Schroeder v. Fidelity Investments, Inc. et al, No. 2:2022cv11387 - Document 4 (E.D. Mich. 2022)

Court Description: OPINION and ORDER Granting Plaintiff's Application to Proceed Without Prepayment of the Filing Fee 2 and Summarily Dismissing Complaint 1 . Signed by District Judge Laurie J. Michelson. (EPar)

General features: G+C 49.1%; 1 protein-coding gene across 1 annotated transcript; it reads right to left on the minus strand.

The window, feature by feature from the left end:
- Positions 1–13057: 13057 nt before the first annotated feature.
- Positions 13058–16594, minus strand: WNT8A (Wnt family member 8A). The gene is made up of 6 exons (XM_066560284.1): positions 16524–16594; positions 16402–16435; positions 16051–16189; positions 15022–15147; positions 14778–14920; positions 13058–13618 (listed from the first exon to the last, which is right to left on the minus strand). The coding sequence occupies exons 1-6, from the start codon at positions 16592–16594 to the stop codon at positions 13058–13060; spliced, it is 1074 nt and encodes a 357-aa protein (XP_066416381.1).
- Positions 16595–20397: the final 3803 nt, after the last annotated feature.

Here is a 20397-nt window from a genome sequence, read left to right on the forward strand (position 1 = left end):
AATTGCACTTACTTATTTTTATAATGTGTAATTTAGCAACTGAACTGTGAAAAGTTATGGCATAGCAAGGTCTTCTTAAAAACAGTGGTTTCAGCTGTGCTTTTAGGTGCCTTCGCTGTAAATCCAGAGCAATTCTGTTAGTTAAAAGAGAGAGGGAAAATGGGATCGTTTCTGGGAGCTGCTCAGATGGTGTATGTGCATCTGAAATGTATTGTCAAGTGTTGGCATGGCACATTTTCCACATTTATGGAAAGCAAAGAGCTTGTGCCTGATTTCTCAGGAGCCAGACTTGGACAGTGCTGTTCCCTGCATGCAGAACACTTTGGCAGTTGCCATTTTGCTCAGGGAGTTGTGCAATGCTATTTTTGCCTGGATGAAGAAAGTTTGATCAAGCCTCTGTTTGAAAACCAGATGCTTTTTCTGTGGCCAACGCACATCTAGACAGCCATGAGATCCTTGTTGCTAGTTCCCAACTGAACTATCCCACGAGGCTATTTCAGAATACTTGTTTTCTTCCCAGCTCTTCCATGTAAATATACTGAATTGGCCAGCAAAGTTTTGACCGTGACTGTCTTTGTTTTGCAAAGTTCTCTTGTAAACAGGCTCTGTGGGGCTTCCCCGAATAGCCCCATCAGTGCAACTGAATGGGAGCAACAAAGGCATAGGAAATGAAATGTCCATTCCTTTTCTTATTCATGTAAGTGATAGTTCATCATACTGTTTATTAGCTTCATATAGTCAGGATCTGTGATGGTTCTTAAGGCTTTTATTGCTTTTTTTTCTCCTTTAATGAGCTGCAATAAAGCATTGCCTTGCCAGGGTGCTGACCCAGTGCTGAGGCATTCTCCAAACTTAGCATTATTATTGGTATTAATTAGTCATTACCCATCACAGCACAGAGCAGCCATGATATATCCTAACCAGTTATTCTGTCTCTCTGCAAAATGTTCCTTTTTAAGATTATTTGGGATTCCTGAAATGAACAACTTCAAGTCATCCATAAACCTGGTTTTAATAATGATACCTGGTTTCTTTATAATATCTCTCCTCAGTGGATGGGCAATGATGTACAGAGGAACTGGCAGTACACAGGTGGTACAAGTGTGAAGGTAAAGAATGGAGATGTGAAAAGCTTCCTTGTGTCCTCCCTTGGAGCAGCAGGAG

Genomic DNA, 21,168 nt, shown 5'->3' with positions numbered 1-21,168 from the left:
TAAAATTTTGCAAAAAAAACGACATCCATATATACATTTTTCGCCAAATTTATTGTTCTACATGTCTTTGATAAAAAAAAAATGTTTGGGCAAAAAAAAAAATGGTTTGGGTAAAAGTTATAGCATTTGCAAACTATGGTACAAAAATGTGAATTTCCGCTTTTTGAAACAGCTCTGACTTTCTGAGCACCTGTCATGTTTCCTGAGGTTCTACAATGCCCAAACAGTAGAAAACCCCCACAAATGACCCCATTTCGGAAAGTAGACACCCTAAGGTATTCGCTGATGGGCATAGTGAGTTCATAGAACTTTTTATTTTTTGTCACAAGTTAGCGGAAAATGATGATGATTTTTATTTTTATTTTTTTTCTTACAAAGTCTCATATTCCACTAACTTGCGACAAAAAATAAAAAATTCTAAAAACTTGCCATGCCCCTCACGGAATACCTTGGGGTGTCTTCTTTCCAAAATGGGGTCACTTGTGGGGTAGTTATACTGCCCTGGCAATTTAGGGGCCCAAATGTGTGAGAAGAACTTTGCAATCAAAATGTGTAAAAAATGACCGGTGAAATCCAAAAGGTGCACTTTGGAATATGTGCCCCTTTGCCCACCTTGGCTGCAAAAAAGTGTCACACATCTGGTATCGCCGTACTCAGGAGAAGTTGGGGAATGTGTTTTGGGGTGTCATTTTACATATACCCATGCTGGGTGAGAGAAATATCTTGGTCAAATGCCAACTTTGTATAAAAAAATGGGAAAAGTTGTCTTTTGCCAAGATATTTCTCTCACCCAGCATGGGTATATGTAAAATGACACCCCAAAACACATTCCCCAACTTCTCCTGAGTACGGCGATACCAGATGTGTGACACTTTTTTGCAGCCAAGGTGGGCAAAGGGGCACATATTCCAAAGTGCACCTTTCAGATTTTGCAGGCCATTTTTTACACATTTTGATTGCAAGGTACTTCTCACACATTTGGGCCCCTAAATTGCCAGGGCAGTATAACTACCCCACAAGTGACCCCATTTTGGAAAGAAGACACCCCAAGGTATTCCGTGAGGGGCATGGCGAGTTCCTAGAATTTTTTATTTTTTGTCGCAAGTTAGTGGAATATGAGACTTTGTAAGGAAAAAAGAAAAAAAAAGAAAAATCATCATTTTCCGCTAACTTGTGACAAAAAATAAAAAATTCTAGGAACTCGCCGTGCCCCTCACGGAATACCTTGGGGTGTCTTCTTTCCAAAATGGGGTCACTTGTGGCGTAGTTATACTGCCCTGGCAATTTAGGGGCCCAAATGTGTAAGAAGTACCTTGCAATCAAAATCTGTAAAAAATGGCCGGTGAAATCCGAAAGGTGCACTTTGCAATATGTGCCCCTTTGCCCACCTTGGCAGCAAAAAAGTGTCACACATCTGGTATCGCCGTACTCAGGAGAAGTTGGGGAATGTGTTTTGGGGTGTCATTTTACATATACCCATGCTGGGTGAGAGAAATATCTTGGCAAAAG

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Schroeder v. Fidelity Investments, Inc. et al Doc. 4 UNITED STATES DISTRICT COURT EASTERN DISTRICT OF MICHIGAN SOUTHERN DIVISION CHRIS SCHROEDER, Plaintiff, Case No. 22-11387 Honorable Laurie J. Michelson v. FIDELITY INVESTMENTS, INC., et al., Defendants. OPINION AND ORDER GRANTING PLAINTIFF’S APPLICATION TO PROCEED WITHOUT PREPAYMENT OF THE FILING FEE [2] AND SUMMARILY DISMISSING COMPLAINT [1] Chris Schroeder filed a pro se suit against Fidelity Investments, Inc. and two of its employees in June 2022. (ECF No. 1.) He says that Fidelity and its employees discriminated against him based on his race by “deny[ing] him access to a Nike stock check worth $766.03” and by denying him “an opportunity to explore trust options for [his] father.” (Id. at PageID.5–6.) He seeks over $350,000 in damages, apparently for the loss of a potential investment in Bitcoin, other losses, and punitive damages. (Id.) He also says that he has been denied access to his Fidelity account and seeks “a court order” directing Fidelity to give him access. (Id. at PageID.8.) Along with his complaint, Schroeder filed an application to proceed without prepayment of fees or costs. (ECF No. 2.) Under 28 U.S.C. § 1915(a)(1), the Court may authorize commencement of an action without prepayment of fees and costs if the plaintiff demonstrates they cannot pay such fees. Schroeder states that he is unemployed, is “without a place to stay,” and that his limited assets are offset by over $10,000 in debt. (ECF No. 2.) The Court finds that Schroeder is entitled to proceed in forma pauperis and grants his application to proceed without prepayment of the filing fee and costs. See 28 U.S.C. § 1915(a)(1). But when a Court grants an application under 28 U.S.C. § 1915, it has an additional responsibility: screen the complaint and decide whether it “is frivolous or malicious” or “fails to state a claim on which relief may be granted.” See 28 U.S.C. § 1915(e)(2)(B); see also McGore v. Wrigglesworth, 114 F.3d 601, 608 (6th Cir. 1997). In deciding whether a complaint states a claim upon which relief may be granted, the Court must determine whether it “contain[s] sufficient factual matter, accepted as true, to state a claim to relief that is plausible on its face.” Heinrich v. Waiting Angels Adoption Servs., Inc., 668 F.3d 393, 403 (6th Cir. 2012) (quoting Ashcroft v. Iqbal, 556 U.S. 662, 678 (2009)). Detailed factual allegations are not required to survive a motion to dismiss, HDC, LLC v. City of Ann Arbor, 675 F.3d 608, 614 (6th Cir. 2012), but they must “raise a right to relief above the speculative level,” Bell Atlantic Corp. v. Twombly, 550 U.S. 544, 555 (2007). What is plausible is “a context-specific task” requiring this Court “to draw on its judicial experience and common sense.” Iqbal, 556 U.S. at 679. And although a pro se litigant’s complaint is to be construed liberally, Erickson v. Pardus, 551 U.S. 89, 94 (2007), that leniency is “not boundless,” Martin v. Overton, 391 F.3d 710, 714 (6th Cir. 2004). The “basic 2 pleading requirements ‘apply to self-represented and counseled plaintiffs alike.’” Williams v. Hall, No. 21-5540, 2022 WL 2966395, at *2 (6th Cir. July 27, 2022) (quoting Harnage v. Lightner, 916 F.3d 138, 141 (2d Cir. 2019)). In other words, pro se complaints “still must plead facts sufficient to show a redressable legal wrong has been committed.” Baker v. Salvation Army, No. 09-11454, 2011 WL 1233200, at *3 (E.D. Mich. 2011). Schroeder claims that Defendants violated Title II of the Civil Rights Act of 1964, codified at 42 U.S.C. § 2000a et seq. (ECF No. 1, PageID.5, 8.) Title II provides: “All persons shall be entitled to the full and equal enjoyment of the goods, services, facilities, privileges, advantages and accommodations of any place of public accommodation . . . without discrimination or segregation on the ground of race[.]” To establish a prima facie case under § 2000a, Schroeder must allege that he “(1) is a member of a protected class; (2) attempted to exercise the right to full benefits and enjoyment of a place of public accommodation; (3) was denied those benefits and enjoyment; and (4) was treated less favorably than similarly situated persons who are not members of the protected class.” Goemaere v. Tiell, No. 19-10839, 2020 WL 134095, at *3 (E.D. Mich. Jan. 13, 2020) (citing Bormuth v. Dahlem Conservancy, 837 F. Supp. 2d 667, 674 (E.D. Mich. 2011)). The complaint fails on multiple fronts. First, Schroeder never actually pled that he is a member of any particular protected class, only that he was a victim of “racial discrimination.” 3 Second, Fidelity is not a “place of public accommodation” as defined by the statute. Title II specifies the types of establishments that count as places of public accommodation: lodgings for transient guests, facilities that serve food for consumption on entertainment, the and premises, gasoline establishments stations, physically places located of exhibition within a or covered establishment. 42 U.S.C. § 2000a(b); see also Lewis v. Northland Chrysler Dodge Ram Jeep, No. 13-CV-14058, 2014 WL 3054563, at *3 (E.D. Mich. July 7, 2014), aff’d No. 14-1875 (6th Cir. Aug. 7, 2015). Fidelity does not fit into any of those categories, and other courts have found that financial institutions are not places of public accommodation under this statute. See Akyar v. TD Bank US Holding Co., No. 18CV-379, 2018 WL 4356734, at *5 (S.D.N.Y. Sept. 12, 2018) (collecting cases). Third, Schroeder has failed to plead facts that show how and why he was discriminatorily denied the benefits and enjoyment of Fidelity’s services. Merely saying that he was denied access to a check, that the “opportunity to explore trust options for [his] father was unlawfully denied,” and that “there was differing treatment and racial discrimination” are conclusory allegations that tell the Court nothing about what Fidelity or its employees allegedly did to violate the law. See (ECF No. 1, PageID.5–6); Twombly, 550 U.S. at 555 (A plaintiff’s complaint must provide “more than labels and conclusions, and a formulaic recitation of the elements of a cause of action will not do”). 4 Fourth, Schroeder makes no allegations that he “was treated less favorably than similarly situated persons who are not members of the protected class.” See Goemaere, 2020 WL 134095, at *3. So the complaint fails to state a claim upon which relief may be granted and will be dismissed. Additionally, the Court notes for Schroeder’s benefit that Title II only provides for injunctive relief, not money damages. See 42 U.S.C. § 2000a-3(a); Newman v. Piggie Park Enterprises, Inc., 390 U.S. 400, 402 (1968) (“When a plaintiff brings an action under [Title II], he cannot recover damages.”). So even assuming Schroeder could plausibly plead a violation of Title II despite the deficiencies explained above, he would not be able to get the money he seeks and would be limited to seeking injunctive relief. For the foregoing reasons, the Court GRANTS Schroeder’s motion to proceed in forma pauperis (ECF No. 2) and DISMISSES his complaint (ECF No. 1) without prejudice. A separate judgment will follow. SO ORDERED. Dated: August 1, 2022 s/Laurie J. Michelson LAURIE J. MICHELSON UNITED STATES DISTRICT JUDGE 5